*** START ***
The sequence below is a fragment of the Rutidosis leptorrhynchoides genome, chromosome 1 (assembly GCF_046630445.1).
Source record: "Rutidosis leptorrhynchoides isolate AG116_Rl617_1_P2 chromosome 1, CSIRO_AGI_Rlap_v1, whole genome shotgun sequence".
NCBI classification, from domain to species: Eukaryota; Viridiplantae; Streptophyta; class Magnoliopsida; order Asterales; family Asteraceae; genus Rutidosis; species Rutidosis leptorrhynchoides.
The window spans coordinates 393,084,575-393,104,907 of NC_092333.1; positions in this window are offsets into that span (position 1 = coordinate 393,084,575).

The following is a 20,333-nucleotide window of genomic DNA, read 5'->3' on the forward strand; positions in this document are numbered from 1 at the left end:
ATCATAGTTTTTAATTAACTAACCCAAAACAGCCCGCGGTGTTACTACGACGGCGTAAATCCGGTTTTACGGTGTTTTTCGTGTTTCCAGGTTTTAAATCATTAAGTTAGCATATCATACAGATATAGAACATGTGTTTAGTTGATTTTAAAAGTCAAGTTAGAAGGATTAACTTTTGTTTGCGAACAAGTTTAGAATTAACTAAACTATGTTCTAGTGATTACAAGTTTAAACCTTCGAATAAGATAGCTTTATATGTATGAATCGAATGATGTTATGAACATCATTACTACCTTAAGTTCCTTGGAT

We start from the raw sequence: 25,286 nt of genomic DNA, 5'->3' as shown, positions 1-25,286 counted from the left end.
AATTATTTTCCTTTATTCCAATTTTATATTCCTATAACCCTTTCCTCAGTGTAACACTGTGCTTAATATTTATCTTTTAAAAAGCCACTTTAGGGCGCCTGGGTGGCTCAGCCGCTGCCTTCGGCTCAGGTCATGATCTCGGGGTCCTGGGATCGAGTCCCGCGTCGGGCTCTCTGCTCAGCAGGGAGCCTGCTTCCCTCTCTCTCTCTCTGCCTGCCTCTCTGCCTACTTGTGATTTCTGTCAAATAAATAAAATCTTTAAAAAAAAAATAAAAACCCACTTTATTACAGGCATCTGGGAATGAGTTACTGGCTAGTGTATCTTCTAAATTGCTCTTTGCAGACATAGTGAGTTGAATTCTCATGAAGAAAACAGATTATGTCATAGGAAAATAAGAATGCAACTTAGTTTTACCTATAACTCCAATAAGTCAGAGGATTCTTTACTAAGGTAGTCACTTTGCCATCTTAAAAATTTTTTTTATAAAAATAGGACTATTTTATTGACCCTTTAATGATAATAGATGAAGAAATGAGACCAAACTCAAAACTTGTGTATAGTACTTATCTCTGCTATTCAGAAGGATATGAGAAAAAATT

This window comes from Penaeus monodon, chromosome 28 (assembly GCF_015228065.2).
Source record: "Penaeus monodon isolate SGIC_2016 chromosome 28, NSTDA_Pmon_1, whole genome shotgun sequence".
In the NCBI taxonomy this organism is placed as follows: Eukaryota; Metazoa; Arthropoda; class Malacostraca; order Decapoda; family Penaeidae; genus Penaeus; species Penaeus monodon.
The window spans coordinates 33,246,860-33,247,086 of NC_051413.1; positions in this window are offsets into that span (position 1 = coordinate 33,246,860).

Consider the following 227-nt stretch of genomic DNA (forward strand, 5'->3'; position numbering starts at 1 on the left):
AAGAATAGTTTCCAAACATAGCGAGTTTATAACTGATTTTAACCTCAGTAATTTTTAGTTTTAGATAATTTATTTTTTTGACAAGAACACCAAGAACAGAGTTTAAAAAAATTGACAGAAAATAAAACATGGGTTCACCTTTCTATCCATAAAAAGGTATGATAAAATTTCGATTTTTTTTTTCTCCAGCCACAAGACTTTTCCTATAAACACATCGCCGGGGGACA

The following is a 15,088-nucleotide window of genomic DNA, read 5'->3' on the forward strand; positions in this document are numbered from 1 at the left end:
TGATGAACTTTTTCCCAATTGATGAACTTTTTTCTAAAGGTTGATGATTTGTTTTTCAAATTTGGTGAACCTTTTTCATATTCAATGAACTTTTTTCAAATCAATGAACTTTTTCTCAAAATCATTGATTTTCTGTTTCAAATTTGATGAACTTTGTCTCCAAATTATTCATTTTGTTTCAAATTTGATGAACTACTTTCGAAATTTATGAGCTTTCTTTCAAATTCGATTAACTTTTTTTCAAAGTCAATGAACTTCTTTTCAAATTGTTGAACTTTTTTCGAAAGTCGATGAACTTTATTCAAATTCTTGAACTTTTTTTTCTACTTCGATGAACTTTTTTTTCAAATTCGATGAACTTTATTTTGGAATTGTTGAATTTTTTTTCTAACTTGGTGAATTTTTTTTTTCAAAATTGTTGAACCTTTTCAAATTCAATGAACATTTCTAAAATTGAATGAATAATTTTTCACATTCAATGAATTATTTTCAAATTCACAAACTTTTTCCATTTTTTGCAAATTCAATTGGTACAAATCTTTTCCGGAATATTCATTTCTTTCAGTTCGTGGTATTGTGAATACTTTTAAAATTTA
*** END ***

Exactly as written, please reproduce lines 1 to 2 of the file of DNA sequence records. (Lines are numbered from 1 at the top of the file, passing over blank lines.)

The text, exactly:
The sequence below is a fragment of the Rutidosis leptorrhynchoides genome, chromosome 1 (assembly GCF_046630445.1).
Source record: "Rutidosis leptorrhynchoides isolate AG116_Rl617_1_P2 chromosome 1, CSIRO_AGI_Rlap_v1, whole genome shotgun sequence".